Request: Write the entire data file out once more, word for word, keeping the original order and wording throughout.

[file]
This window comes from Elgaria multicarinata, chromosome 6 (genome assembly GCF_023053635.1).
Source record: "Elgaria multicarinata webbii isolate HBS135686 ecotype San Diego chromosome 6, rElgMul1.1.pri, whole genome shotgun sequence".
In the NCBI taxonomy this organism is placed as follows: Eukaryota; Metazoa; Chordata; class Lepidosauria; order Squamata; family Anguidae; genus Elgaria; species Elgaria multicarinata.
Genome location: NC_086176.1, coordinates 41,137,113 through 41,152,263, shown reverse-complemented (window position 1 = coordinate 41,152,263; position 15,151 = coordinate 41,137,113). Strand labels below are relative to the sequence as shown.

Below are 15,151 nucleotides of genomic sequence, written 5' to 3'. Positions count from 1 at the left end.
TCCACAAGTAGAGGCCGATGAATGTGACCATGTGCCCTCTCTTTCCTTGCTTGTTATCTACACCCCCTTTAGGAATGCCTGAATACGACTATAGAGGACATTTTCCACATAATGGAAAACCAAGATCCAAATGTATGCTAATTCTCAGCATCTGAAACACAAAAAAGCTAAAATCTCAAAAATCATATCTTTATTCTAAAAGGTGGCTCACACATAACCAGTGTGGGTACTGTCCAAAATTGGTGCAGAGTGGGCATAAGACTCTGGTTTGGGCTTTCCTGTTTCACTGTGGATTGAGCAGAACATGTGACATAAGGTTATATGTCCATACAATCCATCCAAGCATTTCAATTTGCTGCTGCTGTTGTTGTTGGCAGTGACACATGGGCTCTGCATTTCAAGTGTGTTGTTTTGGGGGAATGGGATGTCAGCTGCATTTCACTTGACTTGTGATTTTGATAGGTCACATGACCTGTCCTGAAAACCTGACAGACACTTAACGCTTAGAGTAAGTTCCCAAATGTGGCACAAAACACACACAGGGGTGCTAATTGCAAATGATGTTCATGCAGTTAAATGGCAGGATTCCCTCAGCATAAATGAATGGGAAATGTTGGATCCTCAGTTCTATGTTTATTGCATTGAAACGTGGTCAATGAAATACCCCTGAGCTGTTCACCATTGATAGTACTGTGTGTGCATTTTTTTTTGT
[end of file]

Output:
This window comes from Elgaria multicarinata, chromosome 6 (genome assembly GCF_023053635.1).
Source record: "Elgaria multicarinata webbii isolate HBS135686 ecotype San Diego chromosome 6, rElgMul1.1.pri, whole genome shotgun sequence".
In the NCBI taxonomy this organism is placed as follows: Eukaryota; Metazoa; Chordata; class Lepidosauria; order Squamata; family Anguidae; genus Elgaria; species Elgaria multicarinata.
Genome location: NC_086176.1, coordinates 41,137,113 through 41,152,263, shown reverse-complemented (window position 1 = coordinate 41,152,263; position 15,151 = coordinate 41,137,113). Strand labels below are relative to the sequence as shown.

Below are 15,151 nucleotides of genomic sequence, written 5' to 3'. Positions count from 1 at the left end.
TCCACAAGTAGAGGCCGATGAATGTGACCATGTGCCCTCTCTTTCCTTGCTTGTTATCTACACCCCCTTTAGGAATGCCTGAATACGACTATAGAGGACATTTTCCACATAATGGAAAACCAAGATCCAAATGTATGCTAATTCTCAGCATCTGAAACACAAAAAAGCTAAAATCTCAAAAATCATATCTTTATTCTAAAAGGTGGCTCACACATAACCAGTGTGGGTACTGTCCAAAATTGGTGCAGAGTGGGCATAAGACTCTGGTTTGGGCTTTCCTGTTTCACTGTGGATTGAGCAGAACATGTGACATAAGGTTATATGTCCATACAATCCATCCAAGCATTTCAATTTGCTGCTGCTGTTGTTGTTGGCAGTGACACATGGGCTCTGCATTTCAAGTGTGTTGTTTTGGGGGAATGGGATGTCAGCTGCATTTCACTTGACTTGTGATTTTGATAGGTCACATGACCTGTCCTGAAAACCTGACAGACACTTAACGCTTAGAGTAAGTTCCCAAATGTGGCACAAAACACACACAGGGGTGCTAATTGCAAATGATGTTCATGCAGTTAAATGGCAGGATTCCCTCAGCATAAATGAATGGGAAATGTTGGATCCTCAGTTCTATGTTTATTGCATTGAAACGTGGTCAATGAAATACCCCTGAGCTGTTCACCATTGATAGTACTGTGTGTGCATTTTTTTTTGT